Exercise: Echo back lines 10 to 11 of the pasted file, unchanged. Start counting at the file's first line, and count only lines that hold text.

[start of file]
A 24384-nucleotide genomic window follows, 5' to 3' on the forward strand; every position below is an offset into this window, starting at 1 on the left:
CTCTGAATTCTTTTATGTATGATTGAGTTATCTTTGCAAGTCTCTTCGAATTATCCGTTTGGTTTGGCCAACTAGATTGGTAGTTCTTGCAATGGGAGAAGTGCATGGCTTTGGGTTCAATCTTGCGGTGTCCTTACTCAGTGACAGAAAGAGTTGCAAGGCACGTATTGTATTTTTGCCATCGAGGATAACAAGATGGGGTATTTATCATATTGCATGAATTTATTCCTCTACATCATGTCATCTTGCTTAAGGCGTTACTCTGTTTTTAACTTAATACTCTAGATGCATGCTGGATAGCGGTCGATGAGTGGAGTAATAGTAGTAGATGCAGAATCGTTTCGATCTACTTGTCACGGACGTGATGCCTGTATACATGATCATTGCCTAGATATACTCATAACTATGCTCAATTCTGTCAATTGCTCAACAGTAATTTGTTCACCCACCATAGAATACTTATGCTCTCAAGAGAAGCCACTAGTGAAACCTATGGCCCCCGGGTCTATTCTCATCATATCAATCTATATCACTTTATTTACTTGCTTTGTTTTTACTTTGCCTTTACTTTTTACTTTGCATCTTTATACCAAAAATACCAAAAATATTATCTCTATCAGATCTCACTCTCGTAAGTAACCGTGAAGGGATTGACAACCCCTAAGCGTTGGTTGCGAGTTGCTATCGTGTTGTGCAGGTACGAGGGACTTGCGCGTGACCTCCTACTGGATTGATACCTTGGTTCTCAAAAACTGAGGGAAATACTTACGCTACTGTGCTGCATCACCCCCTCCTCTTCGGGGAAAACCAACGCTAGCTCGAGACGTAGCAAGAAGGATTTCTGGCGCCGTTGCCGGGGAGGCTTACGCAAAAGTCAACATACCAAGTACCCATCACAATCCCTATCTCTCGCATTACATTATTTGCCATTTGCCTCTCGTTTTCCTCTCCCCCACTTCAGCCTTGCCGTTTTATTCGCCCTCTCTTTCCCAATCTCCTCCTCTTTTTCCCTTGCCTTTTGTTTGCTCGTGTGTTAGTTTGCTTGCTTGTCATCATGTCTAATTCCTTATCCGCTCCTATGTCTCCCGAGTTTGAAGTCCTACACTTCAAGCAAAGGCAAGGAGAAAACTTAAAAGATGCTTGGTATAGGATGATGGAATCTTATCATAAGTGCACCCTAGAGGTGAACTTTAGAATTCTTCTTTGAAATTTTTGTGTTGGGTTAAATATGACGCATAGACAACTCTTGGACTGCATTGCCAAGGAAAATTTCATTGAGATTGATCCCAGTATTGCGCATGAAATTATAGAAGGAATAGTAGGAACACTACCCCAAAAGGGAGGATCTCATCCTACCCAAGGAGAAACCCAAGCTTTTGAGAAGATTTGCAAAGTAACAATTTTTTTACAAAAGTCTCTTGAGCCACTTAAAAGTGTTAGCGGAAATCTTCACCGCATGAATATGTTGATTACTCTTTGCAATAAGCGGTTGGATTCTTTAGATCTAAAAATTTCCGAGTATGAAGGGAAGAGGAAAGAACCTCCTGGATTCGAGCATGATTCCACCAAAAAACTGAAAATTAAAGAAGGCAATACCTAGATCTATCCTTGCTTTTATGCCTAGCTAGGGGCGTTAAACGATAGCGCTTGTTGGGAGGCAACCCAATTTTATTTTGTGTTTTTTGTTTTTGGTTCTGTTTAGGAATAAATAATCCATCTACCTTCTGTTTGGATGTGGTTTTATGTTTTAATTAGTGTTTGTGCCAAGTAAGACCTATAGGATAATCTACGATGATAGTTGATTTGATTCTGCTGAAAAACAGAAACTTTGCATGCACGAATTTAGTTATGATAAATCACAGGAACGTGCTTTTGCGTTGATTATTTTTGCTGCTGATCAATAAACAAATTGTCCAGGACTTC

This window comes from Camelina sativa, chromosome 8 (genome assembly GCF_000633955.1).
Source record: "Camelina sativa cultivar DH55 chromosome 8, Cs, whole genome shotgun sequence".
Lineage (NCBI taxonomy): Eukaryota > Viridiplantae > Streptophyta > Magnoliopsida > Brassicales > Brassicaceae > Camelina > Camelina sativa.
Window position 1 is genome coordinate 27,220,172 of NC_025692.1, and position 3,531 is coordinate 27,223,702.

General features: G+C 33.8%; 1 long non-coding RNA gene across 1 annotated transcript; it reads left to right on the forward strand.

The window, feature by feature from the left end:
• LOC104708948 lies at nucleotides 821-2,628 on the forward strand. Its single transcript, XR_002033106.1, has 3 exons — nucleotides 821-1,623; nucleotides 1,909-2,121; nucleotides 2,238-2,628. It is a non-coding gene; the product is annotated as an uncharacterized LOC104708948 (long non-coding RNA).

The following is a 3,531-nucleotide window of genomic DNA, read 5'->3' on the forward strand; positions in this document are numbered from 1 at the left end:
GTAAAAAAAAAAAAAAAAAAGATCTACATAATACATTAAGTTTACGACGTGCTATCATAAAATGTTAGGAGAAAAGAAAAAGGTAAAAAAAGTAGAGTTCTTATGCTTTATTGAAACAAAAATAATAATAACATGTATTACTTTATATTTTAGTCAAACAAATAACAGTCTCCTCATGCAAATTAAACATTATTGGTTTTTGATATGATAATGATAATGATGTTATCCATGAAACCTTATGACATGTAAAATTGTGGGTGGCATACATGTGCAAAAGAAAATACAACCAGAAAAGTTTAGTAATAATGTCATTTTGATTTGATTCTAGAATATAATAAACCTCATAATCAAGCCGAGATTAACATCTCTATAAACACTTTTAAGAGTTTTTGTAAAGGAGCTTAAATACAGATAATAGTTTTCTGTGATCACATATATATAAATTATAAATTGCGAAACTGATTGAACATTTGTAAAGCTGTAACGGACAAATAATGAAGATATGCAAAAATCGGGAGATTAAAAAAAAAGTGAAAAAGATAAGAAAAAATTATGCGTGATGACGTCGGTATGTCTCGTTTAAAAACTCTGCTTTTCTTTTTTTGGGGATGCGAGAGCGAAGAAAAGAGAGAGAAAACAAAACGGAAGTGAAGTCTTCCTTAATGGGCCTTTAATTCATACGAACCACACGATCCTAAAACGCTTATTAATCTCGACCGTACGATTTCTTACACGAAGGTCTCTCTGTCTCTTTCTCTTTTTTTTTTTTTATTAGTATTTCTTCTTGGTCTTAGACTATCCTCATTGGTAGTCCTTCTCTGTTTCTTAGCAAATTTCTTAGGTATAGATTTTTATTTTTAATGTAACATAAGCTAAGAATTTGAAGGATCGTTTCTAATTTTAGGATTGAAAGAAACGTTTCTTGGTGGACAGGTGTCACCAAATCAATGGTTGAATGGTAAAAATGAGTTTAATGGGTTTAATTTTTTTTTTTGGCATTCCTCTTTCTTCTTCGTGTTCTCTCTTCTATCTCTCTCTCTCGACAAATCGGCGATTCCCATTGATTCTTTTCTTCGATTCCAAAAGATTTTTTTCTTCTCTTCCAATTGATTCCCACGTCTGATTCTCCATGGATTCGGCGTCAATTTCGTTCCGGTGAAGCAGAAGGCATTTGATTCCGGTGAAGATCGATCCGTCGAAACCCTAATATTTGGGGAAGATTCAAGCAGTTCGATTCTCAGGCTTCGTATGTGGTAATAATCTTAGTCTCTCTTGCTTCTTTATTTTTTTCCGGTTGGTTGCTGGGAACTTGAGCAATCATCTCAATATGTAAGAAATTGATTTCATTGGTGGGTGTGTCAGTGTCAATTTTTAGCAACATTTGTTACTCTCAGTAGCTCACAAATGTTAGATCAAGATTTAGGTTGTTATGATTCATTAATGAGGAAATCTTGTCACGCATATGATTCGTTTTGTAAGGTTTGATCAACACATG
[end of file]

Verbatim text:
The following is a 3,531-nucleotide window of genomic DNA, read 5'->3' on the forward strand; positions in this document are numbered from 1 at the left end:
GTAAAAAAAAAAAAAAAAAAGATCTACATAATACATTAAGTTTACGACGTGCTATCATAAAATGTTAGGAGAAAAGAAAAAGGTAAAAAAAGTAGAGTTCTTATGCTTTATTGAAACAAAAATAATAATAACATGTATTACTTTATATTTTAGTCAAACAAATAACAGTCTCCTCATGCAAATTAAACATTATTGGTTTTTGATATGATAATGATAATGATGTTATCCATGAAACCTTATGACATGTAAAATTGTGGGTGGCATACATGTGCAAAAGAAAATACAACCAGAAAAGTTTAGTAATAATGTCATTTTGATTTGATTCTAGAATATAATAAACCTCATAATCAAGCCGAGATTAACATCTCTATAAACACTTTTAAGAGTTTTTGTAAAGGAGCTTAAATACAGATAATAGTTTTCTGTGATCACATATATATAAATTATAAATTGCGAAACTGATTGAACATTTGTAAAGCTGTAACGGACAAATAATGAAGATATGCAAAAATCGGGAGATTAAAAAAAAAGTGAAAAAGATAAGAAAAAATTATGCGTGATGACGTCGGTATGTCTCGTTTAAAAACTCTGCTTTTCTTTTTTTGGGGATGCGAGAGCGAAGAAAAGAGAGAGAAAACAAAACGGAAGTGAAGTCTTCCTTAATGGGCCTTTAATTCATACGAACCACACGATCCTAAAACGCTTATTAATCTCGACCGTACGATTTCTTACACGAAGGTCTCTCTGTCTCTTTCTCTTTTTTTTTTTTTATTAGTATTTCTTCTTGGTCTTAGACTATCCTCATTGGTAGTCCTTCTCTGTTTCTTAGCAAATTTCTTAGGTATAGATTTTTATTTTTAATGTAACATAAGCTAAGAATTTGAAGGATCGTTTCTAATTTTAGGATTGAAAGAAACGTTTCTTGGTGGACAGGTGTCACCAAATCAATGGTTGAATGGTAAAAATGAGTTTAATGGGTTTAATTTTTTTTTTTGGCATTCCTCTTTCTTCTTCGTGTTCTCTCTTCTATCTCTCTCTCTCGACAAATCGGCGATTCCCATTGATTCTTTTCTTCGATTCCAAAAGATTTTTTTCTTCTCTTCCAATTGATTCCCACGTCTGATTCTCCATGGATTCGGCGTCAATTTCGTTCCGGTGAAGCAGAAGGCATTTGATTCCGGTGAAGATCGATCCGTCGAAACCCTAATATTTGGGGAAGATTCAAGCAGTTCGATTCTCAGGCTTCGTATGTGGTAATAATCTTAGTCTCTCTTGCTTCTTTATTTTTTTCCGGTTGGTTGCTGGGAACTTGAGCAATCATCTCAATATGTAAGAAATTGATTTCATTGGTGGGTGTGTCAGTGTCAATTTTTAGCAACATTTGTTACTCTCAGTAGCTCACAAATGTTAGATCAAGATTTAGGTTGTTATGATTCATTAATGAGGAAATCTTGTCACGCATATGATTCGTTTTGTAAGGTTTGATCAACACATG